A letter to Theo

November 5, 2010
Theo,
How strange is it that I only write Theo? I could have written Theo, dearest Theo, my Theo, or rather my once Theo. Most people start letters with "dear (insert name,)" even to people- no, particularly to people who they do not consider "dear" at all. Thus I thought it might do us, or the previous us, an insult to begin with something so common, so mundane, as "dear." And so, Theo, I only begin with a simple Theo, for your name in its raw form is enough to call you from the depths of your sedation and force you to read this letter that I have contemplated writing for years- has it yet been five?- and all that has been brewing in my tiny head that I have decided to write to you.
Oh yes, I have heard tales of your sickeningly normal life full of an aging wife, a toddler, and another on the way. J****, no matter how many thousands of miles I travel from you I hear about the good old Theo, from our friends who have the inexplicable need to keep tabs on you and then report to me. Then of course there is my own masochistic use of the internet.
I often wonder about your wife, is she like me? Perhaps you would describe her as pretty, smart, a treat to be around. I'm sure she is more… shall we say, stable than I? Yes she must be, or at least appear that way to you. I bet there is something she does that is quite freaky that you do not even know about. Yes, we all know I can be over-emotional, irrational, impulsive and many far harsher words can be used to describe my overall being, but at least I am open about my insanity. Surprisingly, most of these housewives that it turns out you chose your wife from can be crazy at heart. They wait for their husbands to go to work and their children to go to school and they have that block of time in the middle of the day to be truly mad. Some drink hard liquor at 9 o'clock while others take the box-cutter to their wrist. Maybe a couple decide not to go to book club and moonlight as a stripper. The possibilities are endless really.
I suppose that is what you hoped I would become, a secretly alcoholic housewife, my craziness concentrated and hidden away in one form or another. Sadly my passion never died as yours did, though I often wish it had. It is sad to see how our generation slowly but surely fades just as those before it. At the beginning each is thought to be rebellious and the one to "make a difference," but in the end we all lose the light of youth that we were given. I lost it too, but it was immediately replaced with the passion that's ancestor was us, you, what you used to make me.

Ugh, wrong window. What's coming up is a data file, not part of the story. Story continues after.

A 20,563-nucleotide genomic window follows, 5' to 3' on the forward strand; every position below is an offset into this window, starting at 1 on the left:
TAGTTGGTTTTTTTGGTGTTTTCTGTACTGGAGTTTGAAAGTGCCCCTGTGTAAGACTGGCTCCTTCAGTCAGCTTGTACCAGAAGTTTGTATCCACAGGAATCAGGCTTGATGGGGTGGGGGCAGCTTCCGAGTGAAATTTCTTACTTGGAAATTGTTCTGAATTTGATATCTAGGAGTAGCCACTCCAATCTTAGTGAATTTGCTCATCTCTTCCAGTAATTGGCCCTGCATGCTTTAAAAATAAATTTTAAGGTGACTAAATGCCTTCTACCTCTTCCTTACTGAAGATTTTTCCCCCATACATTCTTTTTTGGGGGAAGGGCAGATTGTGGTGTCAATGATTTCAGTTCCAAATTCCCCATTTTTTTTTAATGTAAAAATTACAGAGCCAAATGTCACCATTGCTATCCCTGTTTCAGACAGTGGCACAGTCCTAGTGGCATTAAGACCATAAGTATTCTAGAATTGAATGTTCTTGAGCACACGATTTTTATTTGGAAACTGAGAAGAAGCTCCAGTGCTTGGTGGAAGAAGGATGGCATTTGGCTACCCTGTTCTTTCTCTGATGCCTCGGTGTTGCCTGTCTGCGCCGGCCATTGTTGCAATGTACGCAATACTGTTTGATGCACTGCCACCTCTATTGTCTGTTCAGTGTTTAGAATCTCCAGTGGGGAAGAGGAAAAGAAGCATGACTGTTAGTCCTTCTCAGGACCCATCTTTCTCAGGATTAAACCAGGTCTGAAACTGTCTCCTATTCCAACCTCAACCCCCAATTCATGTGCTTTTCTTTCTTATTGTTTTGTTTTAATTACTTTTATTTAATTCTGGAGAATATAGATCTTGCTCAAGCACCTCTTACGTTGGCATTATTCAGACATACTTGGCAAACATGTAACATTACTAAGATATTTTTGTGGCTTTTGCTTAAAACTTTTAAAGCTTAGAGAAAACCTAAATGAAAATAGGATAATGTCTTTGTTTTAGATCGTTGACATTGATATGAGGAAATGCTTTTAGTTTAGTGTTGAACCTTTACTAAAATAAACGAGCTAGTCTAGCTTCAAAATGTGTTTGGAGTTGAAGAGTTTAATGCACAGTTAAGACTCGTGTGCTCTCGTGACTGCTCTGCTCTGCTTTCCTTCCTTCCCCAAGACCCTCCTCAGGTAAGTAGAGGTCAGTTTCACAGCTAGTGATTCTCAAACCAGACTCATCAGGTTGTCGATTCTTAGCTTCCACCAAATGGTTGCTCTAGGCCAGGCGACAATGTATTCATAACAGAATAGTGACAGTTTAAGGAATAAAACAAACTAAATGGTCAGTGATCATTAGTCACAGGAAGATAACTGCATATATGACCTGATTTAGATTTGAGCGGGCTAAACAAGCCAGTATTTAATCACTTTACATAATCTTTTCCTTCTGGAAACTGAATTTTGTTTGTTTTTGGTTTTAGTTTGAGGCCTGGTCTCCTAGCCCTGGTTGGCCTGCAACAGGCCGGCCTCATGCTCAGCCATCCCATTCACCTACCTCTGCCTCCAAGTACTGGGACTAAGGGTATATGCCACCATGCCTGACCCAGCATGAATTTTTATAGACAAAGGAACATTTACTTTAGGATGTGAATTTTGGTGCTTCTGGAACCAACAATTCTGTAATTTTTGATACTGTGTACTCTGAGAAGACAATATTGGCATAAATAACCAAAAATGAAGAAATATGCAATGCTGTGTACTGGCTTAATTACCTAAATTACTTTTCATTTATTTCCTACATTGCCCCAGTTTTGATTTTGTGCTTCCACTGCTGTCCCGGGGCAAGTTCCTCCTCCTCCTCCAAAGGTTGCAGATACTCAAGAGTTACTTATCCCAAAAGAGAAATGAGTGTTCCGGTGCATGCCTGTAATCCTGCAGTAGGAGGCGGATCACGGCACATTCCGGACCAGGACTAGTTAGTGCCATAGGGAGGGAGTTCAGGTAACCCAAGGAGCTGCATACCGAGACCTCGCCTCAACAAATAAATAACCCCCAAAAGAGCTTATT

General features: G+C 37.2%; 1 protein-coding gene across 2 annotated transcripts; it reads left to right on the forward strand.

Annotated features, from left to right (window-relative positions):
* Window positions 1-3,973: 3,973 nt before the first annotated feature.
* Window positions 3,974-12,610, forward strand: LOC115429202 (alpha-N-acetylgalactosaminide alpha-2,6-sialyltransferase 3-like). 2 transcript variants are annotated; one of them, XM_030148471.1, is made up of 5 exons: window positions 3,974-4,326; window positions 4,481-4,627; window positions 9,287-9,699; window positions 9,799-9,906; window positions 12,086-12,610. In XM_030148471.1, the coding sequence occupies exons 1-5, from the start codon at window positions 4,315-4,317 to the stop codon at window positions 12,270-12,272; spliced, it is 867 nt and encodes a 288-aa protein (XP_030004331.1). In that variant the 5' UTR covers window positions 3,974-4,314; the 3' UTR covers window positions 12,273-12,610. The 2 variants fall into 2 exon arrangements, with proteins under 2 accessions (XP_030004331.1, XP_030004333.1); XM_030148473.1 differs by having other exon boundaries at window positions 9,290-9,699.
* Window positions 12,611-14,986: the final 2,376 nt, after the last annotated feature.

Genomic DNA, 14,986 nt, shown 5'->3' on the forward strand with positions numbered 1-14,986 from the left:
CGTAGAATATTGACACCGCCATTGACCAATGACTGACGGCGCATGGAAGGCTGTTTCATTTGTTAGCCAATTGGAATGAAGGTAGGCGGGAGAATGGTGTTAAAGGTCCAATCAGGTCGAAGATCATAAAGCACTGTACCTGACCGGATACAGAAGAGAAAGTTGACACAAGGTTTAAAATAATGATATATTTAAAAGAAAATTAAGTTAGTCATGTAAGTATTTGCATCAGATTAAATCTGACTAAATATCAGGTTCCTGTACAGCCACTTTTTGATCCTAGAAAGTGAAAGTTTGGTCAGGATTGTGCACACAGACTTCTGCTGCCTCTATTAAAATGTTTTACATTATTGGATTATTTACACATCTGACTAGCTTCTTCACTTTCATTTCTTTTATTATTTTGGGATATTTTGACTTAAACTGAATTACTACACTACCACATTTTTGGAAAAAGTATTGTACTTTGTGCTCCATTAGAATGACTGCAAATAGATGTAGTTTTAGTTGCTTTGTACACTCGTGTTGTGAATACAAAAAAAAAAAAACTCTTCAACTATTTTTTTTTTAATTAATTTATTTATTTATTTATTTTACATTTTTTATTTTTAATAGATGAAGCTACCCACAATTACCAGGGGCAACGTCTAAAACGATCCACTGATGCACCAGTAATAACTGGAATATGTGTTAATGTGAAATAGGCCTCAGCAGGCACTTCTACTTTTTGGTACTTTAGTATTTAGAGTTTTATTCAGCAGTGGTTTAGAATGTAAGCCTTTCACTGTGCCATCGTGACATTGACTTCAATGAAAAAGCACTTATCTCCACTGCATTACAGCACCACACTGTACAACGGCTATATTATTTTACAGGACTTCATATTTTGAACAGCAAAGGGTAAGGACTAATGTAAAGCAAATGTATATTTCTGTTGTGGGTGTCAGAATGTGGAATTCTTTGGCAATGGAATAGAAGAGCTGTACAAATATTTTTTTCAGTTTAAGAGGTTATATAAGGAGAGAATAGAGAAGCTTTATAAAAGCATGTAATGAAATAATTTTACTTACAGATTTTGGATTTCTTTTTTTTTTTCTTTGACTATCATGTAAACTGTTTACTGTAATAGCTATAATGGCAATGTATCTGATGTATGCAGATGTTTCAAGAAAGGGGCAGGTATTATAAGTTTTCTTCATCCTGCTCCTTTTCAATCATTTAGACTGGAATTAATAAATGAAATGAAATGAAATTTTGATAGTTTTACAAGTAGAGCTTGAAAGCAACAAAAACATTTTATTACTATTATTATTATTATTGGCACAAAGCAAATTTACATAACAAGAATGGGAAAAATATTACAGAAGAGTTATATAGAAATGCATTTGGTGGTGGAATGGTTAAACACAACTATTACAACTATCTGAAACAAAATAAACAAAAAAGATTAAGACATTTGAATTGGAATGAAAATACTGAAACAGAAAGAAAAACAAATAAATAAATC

Do you remember that summer, the summer when we visited Paris? We had been together years by then, maybe eight, and all that time we'd saved up to move to France, to Paris. We wanted to get jobs and live with the Europeans, disguise our ugly American roots. I was going to play my piano and teach if I must while you were going to open up your small café. I think that was one of the most solid times in our relationship, we had goals and a life set out for us together, we had a plan, and our love had matured to a constant state, where we were rarely fighting, storming out and the like. Still, even if we thought we were older we were not old enough, and we could never get our dreams off the ground. It made for a wonderful extended vacation from California, and it was a very peaceful time in my life.
There was that one night, when we had spent time in that villa with my old conservatory friends in Provence, I'd woken up from that nightmare I always used to have, the one with the fire consuming all those who were close to me and I was the one who started the fire. I woke up and you were not there but then I found you in the yard. You had not been able to sleep and you were just looking out at the sun which could only have risen minutes before. I watched you and seeing you so at peace, not knowing I was there and as if you had forgotten everything else in the world, it made me feel utterly safe because nothing could harm you the way you were in that second, not even me.
Of course after we came back from France we really began to fall apart. The failure of the café hurt you, made you feel like a failure. It said to you that you were not good enough to break from the crowd, you had to conform. Theo, I saw the ideas begin to work their way into your head, settling down, starting a family. We would go on one of our picnics in the park and all you looked at were those children. Not even the children but the parents with them, in their polo shirts and $200 strollers.